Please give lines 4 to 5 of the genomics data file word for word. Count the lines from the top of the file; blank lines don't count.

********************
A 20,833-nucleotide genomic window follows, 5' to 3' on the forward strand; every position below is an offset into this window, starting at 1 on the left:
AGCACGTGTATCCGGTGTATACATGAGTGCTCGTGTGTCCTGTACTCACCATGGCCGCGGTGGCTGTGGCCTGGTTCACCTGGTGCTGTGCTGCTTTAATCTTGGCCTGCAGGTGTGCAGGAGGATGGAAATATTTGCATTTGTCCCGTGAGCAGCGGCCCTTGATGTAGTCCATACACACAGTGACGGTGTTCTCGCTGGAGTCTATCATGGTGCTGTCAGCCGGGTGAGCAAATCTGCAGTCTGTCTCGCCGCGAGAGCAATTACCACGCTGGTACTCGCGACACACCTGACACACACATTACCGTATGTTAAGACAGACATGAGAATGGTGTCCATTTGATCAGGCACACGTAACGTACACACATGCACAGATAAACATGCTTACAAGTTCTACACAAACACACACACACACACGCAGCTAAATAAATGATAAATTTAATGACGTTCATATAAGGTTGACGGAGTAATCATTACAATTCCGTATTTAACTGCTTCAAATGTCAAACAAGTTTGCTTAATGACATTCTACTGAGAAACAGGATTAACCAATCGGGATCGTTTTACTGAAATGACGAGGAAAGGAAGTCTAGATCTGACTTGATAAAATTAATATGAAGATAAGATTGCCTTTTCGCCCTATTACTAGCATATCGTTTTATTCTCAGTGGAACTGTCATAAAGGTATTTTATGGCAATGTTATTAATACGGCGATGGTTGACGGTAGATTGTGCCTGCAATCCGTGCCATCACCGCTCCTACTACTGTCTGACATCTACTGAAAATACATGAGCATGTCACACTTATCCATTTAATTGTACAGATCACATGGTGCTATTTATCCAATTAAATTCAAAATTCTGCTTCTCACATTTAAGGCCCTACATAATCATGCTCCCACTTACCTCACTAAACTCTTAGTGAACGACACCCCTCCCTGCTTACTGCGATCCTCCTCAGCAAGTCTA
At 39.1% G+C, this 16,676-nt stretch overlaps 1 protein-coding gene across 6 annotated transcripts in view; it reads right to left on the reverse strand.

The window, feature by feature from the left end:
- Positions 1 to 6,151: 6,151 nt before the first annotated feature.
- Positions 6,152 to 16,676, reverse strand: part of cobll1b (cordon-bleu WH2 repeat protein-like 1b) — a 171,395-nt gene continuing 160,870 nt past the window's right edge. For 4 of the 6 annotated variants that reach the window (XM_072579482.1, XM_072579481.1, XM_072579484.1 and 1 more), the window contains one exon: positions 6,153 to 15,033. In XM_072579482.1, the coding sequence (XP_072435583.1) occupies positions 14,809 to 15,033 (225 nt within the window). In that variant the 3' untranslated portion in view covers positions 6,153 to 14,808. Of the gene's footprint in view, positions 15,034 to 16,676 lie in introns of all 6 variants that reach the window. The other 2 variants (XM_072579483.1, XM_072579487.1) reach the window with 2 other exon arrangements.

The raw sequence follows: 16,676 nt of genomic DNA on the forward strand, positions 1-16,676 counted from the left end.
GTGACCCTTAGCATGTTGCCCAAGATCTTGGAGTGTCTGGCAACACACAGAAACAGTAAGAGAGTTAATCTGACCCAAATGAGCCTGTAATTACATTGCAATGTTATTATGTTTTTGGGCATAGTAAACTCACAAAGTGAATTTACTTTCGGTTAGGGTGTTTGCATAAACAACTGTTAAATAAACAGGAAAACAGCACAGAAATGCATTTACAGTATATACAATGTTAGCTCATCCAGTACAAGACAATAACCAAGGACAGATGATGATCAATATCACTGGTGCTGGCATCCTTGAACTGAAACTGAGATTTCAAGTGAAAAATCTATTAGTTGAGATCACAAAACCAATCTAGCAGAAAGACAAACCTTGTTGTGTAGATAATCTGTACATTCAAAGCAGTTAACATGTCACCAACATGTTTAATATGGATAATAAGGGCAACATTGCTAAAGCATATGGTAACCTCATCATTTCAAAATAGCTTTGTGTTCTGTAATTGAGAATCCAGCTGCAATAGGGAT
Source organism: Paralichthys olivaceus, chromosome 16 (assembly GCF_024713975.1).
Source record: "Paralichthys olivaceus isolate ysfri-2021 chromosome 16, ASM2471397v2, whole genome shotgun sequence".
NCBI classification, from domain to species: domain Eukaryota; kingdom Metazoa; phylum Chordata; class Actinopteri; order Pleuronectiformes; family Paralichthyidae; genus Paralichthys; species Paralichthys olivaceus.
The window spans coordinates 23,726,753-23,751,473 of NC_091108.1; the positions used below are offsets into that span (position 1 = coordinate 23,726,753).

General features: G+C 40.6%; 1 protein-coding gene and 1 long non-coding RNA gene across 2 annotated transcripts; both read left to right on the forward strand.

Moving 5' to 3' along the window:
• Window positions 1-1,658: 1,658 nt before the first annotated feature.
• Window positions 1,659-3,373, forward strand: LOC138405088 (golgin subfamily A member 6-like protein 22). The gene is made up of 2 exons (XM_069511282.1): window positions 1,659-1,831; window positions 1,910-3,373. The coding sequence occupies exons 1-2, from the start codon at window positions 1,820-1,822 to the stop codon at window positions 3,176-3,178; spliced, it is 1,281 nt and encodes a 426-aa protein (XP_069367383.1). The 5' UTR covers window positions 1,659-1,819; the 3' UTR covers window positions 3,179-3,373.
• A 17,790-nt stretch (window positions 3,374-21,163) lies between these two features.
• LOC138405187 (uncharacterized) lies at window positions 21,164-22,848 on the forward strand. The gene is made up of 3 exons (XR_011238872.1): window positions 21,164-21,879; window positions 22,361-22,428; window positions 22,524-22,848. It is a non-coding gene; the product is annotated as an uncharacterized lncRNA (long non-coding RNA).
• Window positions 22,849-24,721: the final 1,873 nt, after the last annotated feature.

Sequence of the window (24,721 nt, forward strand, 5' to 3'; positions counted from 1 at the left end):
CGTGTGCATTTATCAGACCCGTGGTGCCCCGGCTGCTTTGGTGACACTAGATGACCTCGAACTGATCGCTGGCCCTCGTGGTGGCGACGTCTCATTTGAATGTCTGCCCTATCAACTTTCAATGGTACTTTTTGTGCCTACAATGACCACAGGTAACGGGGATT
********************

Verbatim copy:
The window, feature by feature from the left end:
- Positions 1 to 6,151: 6,151 nt before the first annotated feature.